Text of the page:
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adjust

[uh-juhst]
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verb (used with object)
  1. to change (something) so that it fits, corresponds, or conforms; adapt; accommodate: to adjust expenses to income.
  2. to put in good working order; regulate; bring to a proper state or position: to adjust an instrument.
  3. to settle or bring to a satisfactory state, so that parties are agreed in the result: to adjust our differences.
  4. Insurance. to determine the amount to be paid in settlement of (a claim).
  5. to systematize.
  6. Military. to correct the elevation or deflection of (a gun).
verb (used without object)
  1. to adapt oneself; become adapted: They had no problems in adjusting at the new school.

Origin of adjust

1350–1400; Middle English ajusten < Anglo-French ajuster, Old French aj(o)uster to make conform to, verbal derivative, with a- a-5, of juste right, just1, influenced in sense by ajouter, ajoster to add < Late Latin adjuxtāre; see ad-,joust
Related formsmis·ad·just, verbo·ver·ad·just, verbpre·ad·just, verb (used with object)self-ad·just·ing, adjective

Synonyms

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2. set; repair, fix. 3. arrange; rectify; reconcile.

Synonym study

1. Adjust, adapt, alter in their literal meanings imply making necessary or desirable changes (as in position, shape, or the like). To adjust is to move into proper position for use: to adjust the eyepiece of a telescope. To adapt is to make a change in character, to make something useful in a new way: to adapt a paper clip for a hairpin. To alter is to change the appearance but not the use: to alter the height of a table.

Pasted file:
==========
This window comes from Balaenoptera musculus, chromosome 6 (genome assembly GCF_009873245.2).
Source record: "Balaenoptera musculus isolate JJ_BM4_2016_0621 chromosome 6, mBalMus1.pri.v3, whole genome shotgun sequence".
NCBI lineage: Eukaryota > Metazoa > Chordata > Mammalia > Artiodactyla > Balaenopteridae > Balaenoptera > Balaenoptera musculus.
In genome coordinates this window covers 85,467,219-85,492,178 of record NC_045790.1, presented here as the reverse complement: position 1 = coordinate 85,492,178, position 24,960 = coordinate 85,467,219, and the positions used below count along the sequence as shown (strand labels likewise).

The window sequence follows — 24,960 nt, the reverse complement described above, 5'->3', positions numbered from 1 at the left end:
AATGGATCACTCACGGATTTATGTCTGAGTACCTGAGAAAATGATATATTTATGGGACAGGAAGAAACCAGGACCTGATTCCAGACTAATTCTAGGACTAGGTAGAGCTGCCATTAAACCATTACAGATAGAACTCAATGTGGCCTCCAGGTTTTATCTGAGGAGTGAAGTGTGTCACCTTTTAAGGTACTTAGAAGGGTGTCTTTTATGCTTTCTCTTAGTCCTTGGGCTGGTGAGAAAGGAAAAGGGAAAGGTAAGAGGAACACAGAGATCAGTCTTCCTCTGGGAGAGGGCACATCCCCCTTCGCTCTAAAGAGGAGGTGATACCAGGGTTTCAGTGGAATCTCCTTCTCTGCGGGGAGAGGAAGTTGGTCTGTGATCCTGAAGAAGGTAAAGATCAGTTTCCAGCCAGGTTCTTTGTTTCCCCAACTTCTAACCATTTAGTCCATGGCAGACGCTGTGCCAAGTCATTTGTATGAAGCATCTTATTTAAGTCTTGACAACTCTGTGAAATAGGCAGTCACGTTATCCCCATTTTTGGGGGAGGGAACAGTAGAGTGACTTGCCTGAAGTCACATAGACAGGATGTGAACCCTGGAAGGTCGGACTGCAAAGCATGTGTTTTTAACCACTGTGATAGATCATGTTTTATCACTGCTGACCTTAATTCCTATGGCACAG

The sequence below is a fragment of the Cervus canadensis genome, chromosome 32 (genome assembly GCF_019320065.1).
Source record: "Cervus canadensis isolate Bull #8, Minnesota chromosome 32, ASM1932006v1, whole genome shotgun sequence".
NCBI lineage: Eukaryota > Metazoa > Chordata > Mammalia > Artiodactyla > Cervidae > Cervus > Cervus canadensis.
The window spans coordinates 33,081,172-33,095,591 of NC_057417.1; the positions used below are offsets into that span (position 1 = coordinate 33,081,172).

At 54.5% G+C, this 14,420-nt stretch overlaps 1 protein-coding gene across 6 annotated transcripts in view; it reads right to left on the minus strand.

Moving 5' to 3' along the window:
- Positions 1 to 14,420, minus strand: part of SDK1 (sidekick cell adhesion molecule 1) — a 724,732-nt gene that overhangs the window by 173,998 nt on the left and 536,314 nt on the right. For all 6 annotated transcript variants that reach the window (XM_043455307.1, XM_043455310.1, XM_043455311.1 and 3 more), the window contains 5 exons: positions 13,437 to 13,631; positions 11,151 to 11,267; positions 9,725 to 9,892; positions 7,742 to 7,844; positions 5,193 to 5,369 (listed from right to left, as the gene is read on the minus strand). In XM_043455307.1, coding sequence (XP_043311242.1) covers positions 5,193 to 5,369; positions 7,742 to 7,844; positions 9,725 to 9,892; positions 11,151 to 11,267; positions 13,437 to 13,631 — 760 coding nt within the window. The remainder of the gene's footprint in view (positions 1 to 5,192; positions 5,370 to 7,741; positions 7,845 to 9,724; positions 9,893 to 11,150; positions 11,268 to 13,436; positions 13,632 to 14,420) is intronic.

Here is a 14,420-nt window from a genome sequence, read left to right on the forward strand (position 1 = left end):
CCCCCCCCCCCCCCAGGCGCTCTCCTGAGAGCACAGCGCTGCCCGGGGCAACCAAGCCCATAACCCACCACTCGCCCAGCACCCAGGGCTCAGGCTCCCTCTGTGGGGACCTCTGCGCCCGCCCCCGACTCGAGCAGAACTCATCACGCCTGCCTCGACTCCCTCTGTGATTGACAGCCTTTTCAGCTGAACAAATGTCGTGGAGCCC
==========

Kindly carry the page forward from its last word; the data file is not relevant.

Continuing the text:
Dictionary.com Unabridged Based on the Random House Unabridged Dictionary, © Random House, Inc. 2018

Examples from the Web for adjust

Contemporary Examples

Historical Examples

  • Miss Jennie sank gracefully into her own, and allowed him to adjust the wraps around her.

  • It was dim-lighted; but his eyes had never had to adjust themselves to any other light.

    White Fang

    Jack London

  • He learned to adjust himself in many ways to his new mode of life.

    White Fang

    Jack London

  • It had to be uttered once in a life, to adjust the lopsidedness of the world.

    Howards End

    E. M. Forster

  • There, monsieur, if you please, we will adjust our differences.


British Dictionary definitions for adjust

adjust

verb
  1. (tr) to alter slightly, esp to achieve accuracy; regulateto adjust the television
  2. to adapt, as to a new environment, etc
  3. (tr) to put into order
  4. (tr) insurance to determine the amount payable in settlement of (a claim)
Derived Formsadjustable, adjectiveadjustably, adverbadjuster, noun

Word Origin

C17: from Old French adjuster, from ad- to + juste right, just
Collins English Dictionary - Complete & Unabridged 2012 Digital Edition © William Collins Sons & Co. Ltd. 1979, 1986 © HarperCollins Publishers 1998, 2000, 2003, 2005, 2006, 2007, 2009, 2012

Word Origin and History for adjust

v.

late 14c., ajusten, "to correct, remedy;" reborrowed by c.1600 in sense "arrange, settle, compose," from Middle French adjuster, Old French ajouter "to join" (12c.), from Late Latin adjuxtare "to bring near," from Latin ad- "to" (see ad-) + juxta "next," related to jungere "to join" (see jugular).

Influenced by folk etymology derivation from Latin iustus "just, equitable, fair." Meaning "to arrange (something) so as to conform with (a standard or another thing)" is from 1660s. Insurance sense is from 1755. Meaning "to get used to" first recorded 1924. Related: Adjusted; adjusting.

Online Etymology Dictionary, © 2010 Douglas Harper

adjust in Medicine

adjust

(ə-jŭst)
v.
  1. To bring into proper relationship.
  2. To treat disorders of the spine by correcting slight dislocations between vertebrae using chiropractic techniques.
  3. To achieve a psychological balance with regard to one's external environment, one's needs, and the demands of others.
The American Heritage® Stedman's Medical Dictionary Copyright © 2002, 2001, 1995 by Houghton Mifflin Company. Published by Houghton Mifflin Company.